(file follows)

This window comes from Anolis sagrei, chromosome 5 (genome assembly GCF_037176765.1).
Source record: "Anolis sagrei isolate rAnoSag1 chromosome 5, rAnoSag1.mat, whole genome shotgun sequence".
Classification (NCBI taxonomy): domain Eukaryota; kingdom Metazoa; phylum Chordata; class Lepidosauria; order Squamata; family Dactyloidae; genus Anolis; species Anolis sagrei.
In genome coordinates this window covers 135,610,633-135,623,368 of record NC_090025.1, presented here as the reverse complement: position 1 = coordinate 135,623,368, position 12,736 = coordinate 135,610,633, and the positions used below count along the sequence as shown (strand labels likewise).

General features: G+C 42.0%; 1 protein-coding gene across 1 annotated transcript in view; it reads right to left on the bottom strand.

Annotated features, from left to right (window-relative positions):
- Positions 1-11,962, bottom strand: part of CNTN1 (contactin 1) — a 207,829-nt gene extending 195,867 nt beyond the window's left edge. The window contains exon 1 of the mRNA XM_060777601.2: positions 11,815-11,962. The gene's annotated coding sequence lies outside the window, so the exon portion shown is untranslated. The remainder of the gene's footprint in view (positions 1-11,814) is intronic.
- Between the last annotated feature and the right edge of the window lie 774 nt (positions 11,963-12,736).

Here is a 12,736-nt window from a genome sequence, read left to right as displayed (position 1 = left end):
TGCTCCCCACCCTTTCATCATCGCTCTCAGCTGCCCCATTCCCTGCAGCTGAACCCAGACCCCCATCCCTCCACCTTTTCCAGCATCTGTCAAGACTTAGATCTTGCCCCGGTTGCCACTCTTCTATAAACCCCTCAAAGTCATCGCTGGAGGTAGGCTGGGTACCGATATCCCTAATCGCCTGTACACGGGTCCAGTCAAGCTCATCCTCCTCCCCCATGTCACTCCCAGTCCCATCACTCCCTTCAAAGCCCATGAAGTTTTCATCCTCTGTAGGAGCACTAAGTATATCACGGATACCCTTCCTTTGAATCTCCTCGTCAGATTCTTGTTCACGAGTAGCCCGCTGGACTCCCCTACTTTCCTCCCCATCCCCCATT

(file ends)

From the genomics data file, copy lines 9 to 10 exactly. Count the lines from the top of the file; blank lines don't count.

Here is a 12,736-nt window from a genome sequence, read left to right as displayed (position 1 = left end):
TGCTCCCCACCCTTTCATCATCGCTCTCAGCTGCCCCATTCCCTGCAGCTGAACCCAGACCCCCATCCCTCCACCTTTTCCAGCATCTGTCAAGACTTAGATCTTGCCCCGGTTGCCACTCTTCTATAAACCCCTCAAAGTCATCGCTGGAGGTAGGCTGGGTACCGATATCCCTAATCGCCTGTACACGGGTCCAGTCAAGCTCATCCTCCTCCCCCATGTCACTCCCAGTCCCATCACTCCCTTCAAAGCCCATGAAGTTTTCATCCTCTGTAGGAGCACTAAGTATATCACGGATACCCTTCCTTTGAATCTCCTCGTCAGATTCTTGTTCACGAGTAGCCCGCTGGACTCCCCTACTTTCCTCCCCATCCCCCATT